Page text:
HM Treasury has published an interesting response to a Freedom of Information enquiry that wanted to know what happens to the money raised from the sale of 5p plastic bags by retailers. HM Treasury points out that this charge is not a tax and the money from the charge does not go to the government. Therefore, the Treasury has not received any income from this measure.
The minimum charge of 5p was introduced in October 2015 on single-use carrier bags supplied by large shops in England. Since then single-use carrier bags are no longer given away free when buying goods from large shops.
Shoppers who bring their own bags or use thicker, reusable ‘bags for life’ do not need to pay the charge. There are also some exemptions on the requirement to charge for bags based on location, bag size, items being carried and specialist bags. In addition, there are no charges for retailers who use paper bags.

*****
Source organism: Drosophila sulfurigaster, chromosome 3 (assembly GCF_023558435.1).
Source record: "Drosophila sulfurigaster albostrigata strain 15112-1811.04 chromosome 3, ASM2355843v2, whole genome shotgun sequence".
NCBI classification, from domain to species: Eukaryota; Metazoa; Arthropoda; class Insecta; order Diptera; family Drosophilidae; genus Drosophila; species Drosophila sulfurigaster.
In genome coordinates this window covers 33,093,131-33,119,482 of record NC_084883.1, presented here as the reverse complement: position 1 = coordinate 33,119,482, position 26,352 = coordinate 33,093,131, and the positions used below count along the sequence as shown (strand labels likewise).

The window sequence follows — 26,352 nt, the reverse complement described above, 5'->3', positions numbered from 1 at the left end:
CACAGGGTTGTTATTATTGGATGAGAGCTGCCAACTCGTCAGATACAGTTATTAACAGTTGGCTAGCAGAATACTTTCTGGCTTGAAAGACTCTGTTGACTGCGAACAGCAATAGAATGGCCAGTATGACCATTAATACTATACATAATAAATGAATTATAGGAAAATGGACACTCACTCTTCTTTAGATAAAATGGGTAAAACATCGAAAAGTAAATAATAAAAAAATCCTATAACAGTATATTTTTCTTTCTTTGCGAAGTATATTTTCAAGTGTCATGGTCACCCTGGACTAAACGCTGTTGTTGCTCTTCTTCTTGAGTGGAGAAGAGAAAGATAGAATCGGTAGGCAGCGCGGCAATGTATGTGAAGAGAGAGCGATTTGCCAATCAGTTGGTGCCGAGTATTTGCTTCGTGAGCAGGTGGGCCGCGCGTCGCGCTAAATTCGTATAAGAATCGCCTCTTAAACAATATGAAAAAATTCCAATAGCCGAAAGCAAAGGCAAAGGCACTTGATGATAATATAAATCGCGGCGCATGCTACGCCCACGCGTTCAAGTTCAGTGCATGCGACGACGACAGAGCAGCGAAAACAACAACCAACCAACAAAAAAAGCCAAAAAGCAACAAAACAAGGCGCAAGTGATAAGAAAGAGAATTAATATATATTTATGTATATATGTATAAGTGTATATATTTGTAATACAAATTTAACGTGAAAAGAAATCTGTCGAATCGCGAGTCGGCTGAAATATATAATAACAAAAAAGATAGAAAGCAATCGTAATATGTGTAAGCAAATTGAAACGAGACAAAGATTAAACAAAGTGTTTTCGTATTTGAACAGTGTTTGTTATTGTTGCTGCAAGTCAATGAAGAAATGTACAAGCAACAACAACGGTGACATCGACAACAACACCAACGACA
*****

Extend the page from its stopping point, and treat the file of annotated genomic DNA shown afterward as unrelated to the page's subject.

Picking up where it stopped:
The charge has dramatically reduced the number of plastic carrier bags used in England. In the latest figures published by the Department for Environment, Food & Rural Affairs (DEFRA) it was revealed that the large retailers in England sold 2.1 billion single-use plastic carrier bags in 2016-17 and HM Treasury has estimated that 9 billion fewer bags have been used since the charge was introduced.
The government expects retailers to use the proceeds of the charge to help fund good causes in England. It has been estimated that around £95 million has been donated to good causes since the charge was introduced.